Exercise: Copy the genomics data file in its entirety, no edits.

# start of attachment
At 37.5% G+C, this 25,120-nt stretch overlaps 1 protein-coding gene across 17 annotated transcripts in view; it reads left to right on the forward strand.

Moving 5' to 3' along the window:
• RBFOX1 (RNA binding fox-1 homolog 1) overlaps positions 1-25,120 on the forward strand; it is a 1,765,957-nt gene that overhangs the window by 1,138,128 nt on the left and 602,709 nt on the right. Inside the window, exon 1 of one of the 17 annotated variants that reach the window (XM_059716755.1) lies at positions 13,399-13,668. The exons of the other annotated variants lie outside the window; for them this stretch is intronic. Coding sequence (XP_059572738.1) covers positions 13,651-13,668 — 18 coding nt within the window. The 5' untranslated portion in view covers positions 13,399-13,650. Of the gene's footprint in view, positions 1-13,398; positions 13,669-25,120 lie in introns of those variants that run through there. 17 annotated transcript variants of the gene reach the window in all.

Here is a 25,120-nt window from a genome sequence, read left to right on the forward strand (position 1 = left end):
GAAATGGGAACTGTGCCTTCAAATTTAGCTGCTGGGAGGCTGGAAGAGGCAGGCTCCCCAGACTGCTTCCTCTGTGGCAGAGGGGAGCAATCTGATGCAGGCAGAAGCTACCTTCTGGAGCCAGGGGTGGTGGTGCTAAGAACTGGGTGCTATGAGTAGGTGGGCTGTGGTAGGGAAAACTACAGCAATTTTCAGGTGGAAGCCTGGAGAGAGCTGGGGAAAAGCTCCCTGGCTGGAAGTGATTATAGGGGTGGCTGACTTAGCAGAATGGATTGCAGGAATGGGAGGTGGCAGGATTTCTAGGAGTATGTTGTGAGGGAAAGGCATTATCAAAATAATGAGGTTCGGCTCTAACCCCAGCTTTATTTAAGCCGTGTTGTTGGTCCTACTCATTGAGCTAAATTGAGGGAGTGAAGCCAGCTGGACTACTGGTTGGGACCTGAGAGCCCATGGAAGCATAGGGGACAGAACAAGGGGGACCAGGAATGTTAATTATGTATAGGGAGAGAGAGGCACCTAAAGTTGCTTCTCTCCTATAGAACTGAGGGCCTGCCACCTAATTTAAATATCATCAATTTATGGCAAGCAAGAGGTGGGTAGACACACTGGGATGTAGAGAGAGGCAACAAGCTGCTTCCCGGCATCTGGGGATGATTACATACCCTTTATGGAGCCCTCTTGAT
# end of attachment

At 37.5% G+C, this 25,120-nt stretch overlaps 1 protein-coding gene across 17 annotated transcripts in view; it reads left to right on the forward strand.

Moving 5' to 3' along the window:
• RBFOX1 (RNA binding fox-1 homolog 1) overlaps positions 1-25,120 on the forward strand; it is a 1,765,957-nt gene that overhangs the window by 1,138,128 nt on the left and 602,709 nt on the right. Inside the window, exon 1 of one of the 17 annotated variants that reach the window (XM_059716755.1) lies at positions 13,399-13,668. The exons of the other annotated variants lie outside the window; for them this stretch is intronic. Coding sequence (XP_059572738.1) covers positions 13,651-13,668 — 18 coding nt within the window. The 5' untranslated portion in view covers positions 13,399-13,650. Of the gene's footprint in view, positions 1-13,398; positions 13,669-25,120 lie in introns of those variants that run through there. 17 annotated transcript variants of the gene reach the window in all.

Here is a 25,120-nt window from a genome sequence, read left to right on the forward strand (position 1 = left end):
GAAATGGGAACTGTGCCTTCAAATTTAGCTGCTGGGAGGCTGGAAGAGGCAGGCTCCCCAGACTGCTTCCTCTGTGGCAGAGGGGAGCAATCTGATGCAGGCAGAAGCTACCTTCTGGAGCCAGGGGTGGTGGTGCTAAGAACTGGGTGCTATGAGTAGGTGGGCTGTGGTAGGGAAAACTACAGCAATTTTCAGGTGGAAGCCTGGAGAGAGCTGGGGAAAAGCTCCCTGGCTGGAAGTGATTATAGGGGTGGCTGACTTAGCAGAATGGATTGCAGGAATGGGAGGTGGCAGGATTTCTAGGAGTATGTTGTGAGGGAAAGGCATTATCAAAATAATGAGGTTCGGCTCTAACCCCAGCTTTATTTAAGCCGTGTTGTTGGTCCTACTCATTGAGCTAAATTGAGGGAGTGAAGCCAGCTGGACTACTGGTTGGGACCTGAGAGCCCATGGAAGCATAGGGGACAGAACAAGGGGGACCAGGAATGTTAATTATGTATAGGGAGAGAGAGGCACCTAAAGTTGCTTCTCTCCTATAGAACTGAGGGCCTGCCACCTAATTTAAATATCATCAATTTATGGCAAGCAAGAGGTGGGTAGACACACTGGGATGTAGAGAGAGGCAACAAGCTGCTTCCCGGCATCTGGGGATGATTACATACCCTTTATGGAGCCCTCTTGAT